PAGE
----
On Sunday, Simon and I ventured out of our Rockwell bubble-in-a-bubble and headed to China Town in old Manila.
The roads were blissfully quiet and we even managed to get to 80kph at one point! We drove North from Makati through San Andres, past the Manila City Hall and into Binondo (where China Town is). The quality of taxi drivers in Manila can be quite hit & miss. It is a big, sprawling city and it is quite common to get into a taxi, explain where you want to go and then be met with a blank stare. The taxi driver we had on Sunday definitely knew his way around – he drove on main roads where required, but also took us on a number of rat runs eventually depositing us on the main road through China Town.
Manila’s China Town is the original China Town, established in 1594. The main street running through China Town is Ongpin Street. Branching off from Ongpin Street are a number of side streets, mostly all with Spanish-sounding names. A reminder of Manila’s past. And an odd contradiction.
|Friendship arch at Manila’s chinatown|
To enter China Town you pass through ‘Friendship Arch’. It’s not as big, colourful or as intricate as the arches you may have seen at other China Town locations throughout the world, but the view I caught on camera is typically ‘Manila’. Look out for the jeepney!
More about jeepneys to come in a separate post…
China Town is full of shops selling Chinese medicine, jewellery and trinkets. There were also a number of fruit carts laden with everything from the familiar broccoli, carrots & mangoes to more exotic delights of mangosteens and some unidentified herbs which are apparently suitable for curing all sorts of ailments. When the carts were not laden with fruit and veg, they were used as beds to catch an afternoon siesta.
|Chicken noodle soup at Ling Nam Noodle Factory|
For lunch we decided to try somewhere called Ling Nam Noodle Factory. We were delighted to be the only Caucasians in the joint until we opened the Lonely Planet to plan our next move, only to find that this very restaurant was listed in there. Still, it was a delicious meal of fresh noodles in a chicken broth.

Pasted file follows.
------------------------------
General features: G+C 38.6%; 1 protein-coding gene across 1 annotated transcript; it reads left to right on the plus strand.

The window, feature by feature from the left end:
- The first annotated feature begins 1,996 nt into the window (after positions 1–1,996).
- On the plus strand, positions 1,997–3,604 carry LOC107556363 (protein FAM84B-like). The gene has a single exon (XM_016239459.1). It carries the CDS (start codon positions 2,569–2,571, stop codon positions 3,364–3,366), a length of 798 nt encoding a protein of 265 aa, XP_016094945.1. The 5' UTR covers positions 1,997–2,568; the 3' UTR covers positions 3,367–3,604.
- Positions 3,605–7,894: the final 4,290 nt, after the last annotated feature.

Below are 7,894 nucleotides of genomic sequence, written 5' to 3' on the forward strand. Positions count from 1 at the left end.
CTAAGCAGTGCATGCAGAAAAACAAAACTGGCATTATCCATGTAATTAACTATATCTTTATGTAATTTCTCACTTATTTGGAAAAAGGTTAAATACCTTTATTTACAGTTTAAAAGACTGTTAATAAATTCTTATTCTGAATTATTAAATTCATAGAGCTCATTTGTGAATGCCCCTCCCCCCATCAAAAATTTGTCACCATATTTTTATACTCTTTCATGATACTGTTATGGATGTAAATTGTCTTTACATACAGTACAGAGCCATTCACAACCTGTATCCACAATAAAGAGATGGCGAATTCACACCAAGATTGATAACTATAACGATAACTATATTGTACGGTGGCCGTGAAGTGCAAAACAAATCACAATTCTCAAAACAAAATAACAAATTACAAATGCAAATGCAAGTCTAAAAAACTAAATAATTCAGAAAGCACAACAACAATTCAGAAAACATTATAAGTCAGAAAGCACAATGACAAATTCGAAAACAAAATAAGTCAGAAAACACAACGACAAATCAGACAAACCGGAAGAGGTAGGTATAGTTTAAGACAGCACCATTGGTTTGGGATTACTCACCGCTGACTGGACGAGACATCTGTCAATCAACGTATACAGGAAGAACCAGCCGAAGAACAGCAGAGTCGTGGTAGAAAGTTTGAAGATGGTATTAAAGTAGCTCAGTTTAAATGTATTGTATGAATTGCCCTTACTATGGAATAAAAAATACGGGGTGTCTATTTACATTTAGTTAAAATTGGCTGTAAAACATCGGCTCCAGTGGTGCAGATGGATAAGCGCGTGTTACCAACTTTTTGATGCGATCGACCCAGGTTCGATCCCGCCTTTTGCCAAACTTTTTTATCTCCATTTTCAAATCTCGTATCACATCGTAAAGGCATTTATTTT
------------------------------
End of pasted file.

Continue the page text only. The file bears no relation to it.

Walking around China Town did make us feel a bit more like we are in Asia. Whilst I’m sure it was not as busy as it might be on a normal day, there was a lot of traffic, quite a lot of people and not much space to walk around as entrepreneurs had set up stalls on any free space they could to pedal their wares.
Traffic consisted of cars, mopeds, tricycles (of the motor and push variety) and horse & carts. And it was quite dirty. There were open drains, some of which were covered by makeshift wooden structures, some piles of rubbish and a very dirty canal. The endless exhaust fumes make you feel like you are breathing very thick air.
From China Town we headed over to the famous Quiapo Church. According to the Lonely Planet, the market area around the church is the bit that’s really worth the visit.
The Lonely Planet wasn’t wrong when it said “The action is particularly feverish at weekends, when the half of the population not in malls is shopping here.” It was heaving.
People come here to sell and buy almost anything. We saw clothes, shoes, toiletries, moth balls, plastic cockroaches, household goods, lotions & potions to name a few.
My personal favourite was the multi-coloured chicks on offer. Haven’t you always wanted a bright pink little chick? Or perhaps blue is more your colour?
|Coloured chicks for sale near Quiapo Church|